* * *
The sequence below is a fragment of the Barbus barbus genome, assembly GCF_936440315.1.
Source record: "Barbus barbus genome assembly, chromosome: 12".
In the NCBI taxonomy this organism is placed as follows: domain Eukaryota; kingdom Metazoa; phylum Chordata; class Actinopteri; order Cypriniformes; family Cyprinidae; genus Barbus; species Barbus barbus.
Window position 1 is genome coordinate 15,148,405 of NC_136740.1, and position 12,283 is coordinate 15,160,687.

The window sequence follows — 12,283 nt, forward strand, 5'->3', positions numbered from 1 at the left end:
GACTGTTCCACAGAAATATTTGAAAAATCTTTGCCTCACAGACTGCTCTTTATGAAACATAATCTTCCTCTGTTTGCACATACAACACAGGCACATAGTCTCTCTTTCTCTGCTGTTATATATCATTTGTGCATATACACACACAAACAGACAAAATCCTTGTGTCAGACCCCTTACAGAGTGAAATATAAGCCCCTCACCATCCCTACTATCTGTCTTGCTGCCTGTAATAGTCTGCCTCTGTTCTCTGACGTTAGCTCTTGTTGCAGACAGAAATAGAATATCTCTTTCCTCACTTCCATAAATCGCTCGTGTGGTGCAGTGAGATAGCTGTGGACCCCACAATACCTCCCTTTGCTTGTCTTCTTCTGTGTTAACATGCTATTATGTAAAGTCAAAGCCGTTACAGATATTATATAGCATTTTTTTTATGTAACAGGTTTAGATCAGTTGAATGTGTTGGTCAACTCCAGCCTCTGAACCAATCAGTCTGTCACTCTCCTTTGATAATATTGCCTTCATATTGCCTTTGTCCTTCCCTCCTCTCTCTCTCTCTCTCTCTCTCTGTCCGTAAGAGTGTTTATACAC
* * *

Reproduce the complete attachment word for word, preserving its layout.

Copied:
The sequence below is a fragment of the Barbus barbus genome, assembly GCF_936440315.1.
Source record: "Barbus barbus genome assembly, chromosome: 12".
In the NCBI taxonomy this organism is placed as follows: domain Eukaryota; kingdom Metazoa; phylum Chordata; class Actinopteri; order Cypriniformes; family Cyprinidae; genus Barbus; species Barbus barbus.
Window position 1 is genome coordinate 15,148,405 of NC_136740.1, and position 12,283 is coordinate 15,160,687.

The window sequence follows — 12,283 nt, forward strand, 5'->3', positions numbered from 1 at the left end:
GACTGTTCCACAGAAATATTTGAAAAATCTTTGCCTCACAGACTGCTCTTTATGAAACATAATCTTCCTCTGTTTGCACATACAACACAGGCACATAGTCTCTCTTTCTCTGCTGTTATATATCATTTGTGCATATACACACACAAACAGACAAAATCCTTGTGTCAGACCCCTTACAGAGTGAAATATAAGCCCCTCACCATCCCTACTATCTGTCTTGCTGCCTGTAATAGTCTGCCTCTGTTCTCTGACGTTAGCTCTTGTTGCAGACAGAAATAGAATATCTCTTTCCTCACTTCCATAAATCGCTCGTGTGGTGCAGTGAGATAGCTGTGGACCCCACAATACCTCCCTTTGCTTGTCTTCTTCTGTGTTAACATGCTATTATGTAAAGTCAAAGCCGTTACAGATATTATATAGCATTTTTTTTATGTAACAGGTTTAGATCAGTTGAATGTGTTGGTCAACTCCAGCCTCTGAACCAATCAGTCTGTCACTCTCCTTTGATAATATTGCCTTCATATTGCCTTTGTCCTTCCCTCCTCTCTCTCTCTCTCTCTCTCTCTGTCCGTAAGAGTGTTTATACAC